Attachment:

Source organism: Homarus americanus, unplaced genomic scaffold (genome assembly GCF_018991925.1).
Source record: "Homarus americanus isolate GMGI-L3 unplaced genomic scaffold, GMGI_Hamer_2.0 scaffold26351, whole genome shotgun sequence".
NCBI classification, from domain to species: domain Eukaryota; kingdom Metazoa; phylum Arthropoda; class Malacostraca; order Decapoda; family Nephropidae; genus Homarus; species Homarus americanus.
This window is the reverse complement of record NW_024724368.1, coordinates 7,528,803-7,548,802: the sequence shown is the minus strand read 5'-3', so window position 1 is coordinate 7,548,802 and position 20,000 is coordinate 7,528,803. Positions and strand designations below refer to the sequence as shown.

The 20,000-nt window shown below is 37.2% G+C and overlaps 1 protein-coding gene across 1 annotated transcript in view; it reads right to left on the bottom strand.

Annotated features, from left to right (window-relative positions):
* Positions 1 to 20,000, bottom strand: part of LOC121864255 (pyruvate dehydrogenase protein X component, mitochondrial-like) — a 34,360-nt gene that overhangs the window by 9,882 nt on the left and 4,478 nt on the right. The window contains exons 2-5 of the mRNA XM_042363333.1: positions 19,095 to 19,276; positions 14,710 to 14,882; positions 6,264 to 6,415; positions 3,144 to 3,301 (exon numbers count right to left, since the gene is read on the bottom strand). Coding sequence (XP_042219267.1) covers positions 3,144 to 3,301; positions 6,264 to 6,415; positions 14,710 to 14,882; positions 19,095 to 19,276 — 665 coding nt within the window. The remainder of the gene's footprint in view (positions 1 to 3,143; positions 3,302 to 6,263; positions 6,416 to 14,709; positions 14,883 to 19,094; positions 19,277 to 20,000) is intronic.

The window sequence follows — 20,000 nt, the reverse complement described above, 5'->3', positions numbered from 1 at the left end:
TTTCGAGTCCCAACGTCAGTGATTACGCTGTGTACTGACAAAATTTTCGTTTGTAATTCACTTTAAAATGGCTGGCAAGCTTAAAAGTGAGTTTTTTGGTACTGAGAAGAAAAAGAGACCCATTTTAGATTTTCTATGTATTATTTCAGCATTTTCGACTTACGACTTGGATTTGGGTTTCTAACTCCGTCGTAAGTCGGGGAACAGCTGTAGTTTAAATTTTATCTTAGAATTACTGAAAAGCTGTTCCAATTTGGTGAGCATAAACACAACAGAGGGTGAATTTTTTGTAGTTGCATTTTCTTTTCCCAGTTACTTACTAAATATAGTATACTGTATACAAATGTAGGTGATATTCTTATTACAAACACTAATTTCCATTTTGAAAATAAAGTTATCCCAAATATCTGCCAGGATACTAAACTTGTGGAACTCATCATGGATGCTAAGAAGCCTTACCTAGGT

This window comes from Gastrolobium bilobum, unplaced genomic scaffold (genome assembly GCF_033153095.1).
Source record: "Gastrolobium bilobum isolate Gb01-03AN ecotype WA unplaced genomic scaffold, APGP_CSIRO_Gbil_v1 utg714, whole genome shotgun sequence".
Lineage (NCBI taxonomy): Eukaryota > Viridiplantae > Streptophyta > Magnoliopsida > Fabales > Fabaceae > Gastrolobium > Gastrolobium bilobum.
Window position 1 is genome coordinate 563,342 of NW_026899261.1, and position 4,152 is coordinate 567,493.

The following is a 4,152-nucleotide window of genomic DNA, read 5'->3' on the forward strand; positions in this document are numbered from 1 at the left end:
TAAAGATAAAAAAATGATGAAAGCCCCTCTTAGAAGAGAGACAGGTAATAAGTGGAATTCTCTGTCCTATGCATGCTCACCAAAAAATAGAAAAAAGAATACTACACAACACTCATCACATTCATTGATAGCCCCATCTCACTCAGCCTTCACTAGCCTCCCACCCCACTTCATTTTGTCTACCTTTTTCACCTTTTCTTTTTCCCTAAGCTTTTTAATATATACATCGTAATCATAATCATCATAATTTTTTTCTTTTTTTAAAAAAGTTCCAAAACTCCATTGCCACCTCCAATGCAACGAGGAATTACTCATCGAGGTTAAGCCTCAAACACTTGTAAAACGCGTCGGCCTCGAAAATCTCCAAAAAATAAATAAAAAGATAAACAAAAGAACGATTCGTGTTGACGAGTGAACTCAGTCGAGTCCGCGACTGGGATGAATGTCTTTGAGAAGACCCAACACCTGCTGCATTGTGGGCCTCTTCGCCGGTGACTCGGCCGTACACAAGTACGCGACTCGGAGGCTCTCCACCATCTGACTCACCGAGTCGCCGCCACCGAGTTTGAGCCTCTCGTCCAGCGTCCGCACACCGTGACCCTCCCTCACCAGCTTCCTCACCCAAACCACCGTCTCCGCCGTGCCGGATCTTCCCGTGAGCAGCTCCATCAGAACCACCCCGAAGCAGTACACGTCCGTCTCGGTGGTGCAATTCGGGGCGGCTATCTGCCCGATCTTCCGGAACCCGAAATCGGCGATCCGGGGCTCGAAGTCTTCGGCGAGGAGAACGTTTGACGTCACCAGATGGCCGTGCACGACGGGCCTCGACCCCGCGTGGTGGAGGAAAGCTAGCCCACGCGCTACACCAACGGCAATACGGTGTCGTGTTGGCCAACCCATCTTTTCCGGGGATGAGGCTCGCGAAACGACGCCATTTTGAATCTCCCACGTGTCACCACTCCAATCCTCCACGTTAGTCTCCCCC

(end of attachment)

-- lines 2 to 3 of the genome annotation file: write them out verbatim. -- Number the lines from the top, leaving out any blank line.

Source record: "Homarus americanus isolate GMGI-L3 unplaced genomic scaffold, GMGI_Hamer_2.0 scaffold26351, whole genome shotgun sequence".
NCBI classification, from domain to species: domain Eukaryota; kingdom Metazoa; phylum Arthropoda; class Malacostraca; order Decapoda; family Nephropidae; genus Homarus; species Homarus americanus.